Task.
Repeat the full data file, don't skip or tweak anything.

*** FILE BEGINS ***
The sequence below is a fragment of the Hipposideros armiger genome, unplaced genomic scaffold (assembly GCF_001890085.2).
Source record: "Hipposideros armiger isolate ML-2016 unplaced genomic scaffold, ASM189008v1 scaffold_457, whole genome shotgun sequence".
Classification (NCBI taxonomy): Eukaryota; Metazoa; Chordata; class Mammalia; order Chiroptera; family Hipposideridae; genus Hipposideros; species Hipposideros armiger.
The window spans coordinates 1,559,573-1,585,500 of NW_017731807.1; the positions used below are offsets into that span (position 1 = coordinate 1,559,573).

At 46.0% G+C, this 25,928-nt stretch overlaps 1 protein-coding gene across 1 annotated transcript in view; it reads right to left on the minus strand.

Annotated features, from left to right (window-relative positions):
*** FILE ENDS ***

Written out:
The sequence below is a fragment of the Hipposideros armiger genome, unplaced genomic scaffold (assembly GCF_001890085.2).
Source record: "Hipposideros armiger isolate ML-2016 unplaced genomic scaffold, ASM189008v1 scaffold_457, whole genome shotgun sequence".
Classification (NCBI taxonomy): Eukaryota; Metazoa; Chordata; class Mammalia; order Chiroptera; family Hipposideridae; genus Hipposideros; species Hipposideros armiger.
The window spans coordinates 1,559,573-1,585,500 of NW_017731807.1; the positions used below are offsets into that span (position 1 = coordinate 1,559,573).

At 46.0% G+C, this 25,928-nt stretch overlaps 1 protein-coding gene across 1 annotated transcript in view; it reads right to left on the minus strand.

Annotated features, from left to right (window-relative positions):